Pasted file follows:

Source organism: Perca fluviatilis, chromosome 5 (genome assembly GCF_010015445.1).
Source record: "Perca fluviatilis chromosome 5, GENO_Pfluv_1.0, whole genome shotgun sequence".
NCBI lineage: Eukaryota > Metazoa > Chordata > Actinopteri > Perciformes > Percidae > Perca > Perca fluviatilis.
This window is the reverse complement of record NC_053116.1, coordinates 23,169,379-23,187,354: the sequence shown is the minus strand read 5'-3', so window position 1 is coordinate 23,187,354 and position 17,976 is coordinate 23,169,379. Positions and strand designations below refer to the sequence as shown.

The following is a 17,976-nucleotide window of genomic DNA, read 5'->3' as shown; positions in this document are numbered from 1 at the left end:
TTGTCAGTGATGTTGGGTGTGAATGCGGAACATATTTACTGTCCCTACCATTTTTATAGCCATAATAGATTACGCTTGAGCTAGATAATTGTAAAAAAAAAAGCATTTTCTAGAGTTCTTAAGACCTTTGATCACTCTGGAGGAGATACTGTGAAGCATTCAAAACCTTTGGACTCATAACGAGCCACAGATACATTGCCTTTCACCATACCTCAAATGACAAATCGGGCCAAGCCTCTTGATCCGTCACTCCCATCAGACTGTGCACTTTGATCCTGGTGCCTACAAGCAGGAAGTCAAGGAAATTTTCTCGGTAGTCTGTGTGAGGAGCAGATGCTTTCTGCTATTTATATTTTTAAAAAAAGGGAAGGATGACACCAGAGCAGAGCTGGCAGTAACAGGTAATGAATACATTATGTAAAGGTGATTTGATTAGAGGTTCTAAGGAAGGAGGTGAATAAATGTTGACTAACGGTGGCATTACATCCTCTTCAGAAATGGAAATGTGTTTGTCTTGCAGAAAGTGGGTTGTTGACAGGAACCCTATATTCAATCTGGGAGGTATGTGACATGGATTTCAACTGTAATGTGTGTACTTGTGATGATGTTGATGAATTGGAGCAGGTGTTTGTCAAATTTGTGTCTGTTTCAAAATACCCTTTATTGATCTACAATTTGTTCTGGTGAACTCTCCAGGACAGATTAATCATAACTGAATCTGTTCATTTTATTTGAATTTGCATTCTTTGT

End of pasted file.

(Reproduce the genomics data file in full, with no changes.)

Source organism: Perca fluviatilis, chromosome 5 (genome assembly GCF_010015445.1).
Source record: "Perca fluviatilis chromosome 5, GENO_Pfluv_1.0, whole genome shotgun sequence".
NCBI lineage: Eukaryota > Metazoa > Chordata > Actinopteri > Perciformes > Percidae > Perca > Perca fluviatilis.
This window is the reverse complement of record NC_053116.1, coordinates 23,169,379-23,187,354: the sequence shown is the minus strand read 5'-3', so window position 1 is coordinate 23,187,354 and position 17,976 is coordinate 23,169,379. Positions and strand designations below refer to the sequence as shown.

The following is a 17,976-nucleotide window of genomic DNA, read 5'->3' as shown; positions in this document are numbered from 1 at the left end:
TTGTCAGTGATGTTGGGTGTGAATGCGGAACATATTTACTGTCCCTACCATTTTTATAGCCATAATAGATTACGCTTGAGCTAGATAATTGTAAAAAAAAAAGCATTTTCTAGAGTTCTTAAGACCTTTGATCACTCTGGAGGAGATACTGTGAAGCATTCAAAACCTTTGGACTCATAACGAGCCACAGATACATTGCCTTTCACCATACCTCAAATGACAAATCGGGCCAAGCCTCTTGATCCGTCACTCCCATCAGACTGTGCACTTTGATCCTGGTGCCTACAAGCAGGAAGTCAAGGAAATTTTCTCGGTAGTCTGTGTGAGGAGCAGATGCTTTCTGCTATTTATATTTTTAAAAAAAGGGAAGGATGACACCAGAGCAGAGCTGGCAGTAACAGGTAATGAATACATTATGTAAAGGTGATTTGATTAGAGGTTCTAAGGAAGGAGGTGAATAAATGTTGACTAACGGTGGCATTACATCCTCTTCAGAAATGGAAATGTGTTTGTCTTGCAGAAAGTGGGTTGTTGACAGGAACCCTATATTCAATCTGGGAGGTATGTGACATGGATTTCAACTGTAATGTGTGTACTTGTGATGATGTTGATGAATTGGAGCAGGTGTTTGTCAAATTTGTGTCTGTTTCAAAATACCCTTTATTGATCTACAATTTGTTCTGGTGAACTCTCCAGGACAGATTAATCATAACTGAATCTGTTCATTTTATTTGAATTTGCATTCTTTGT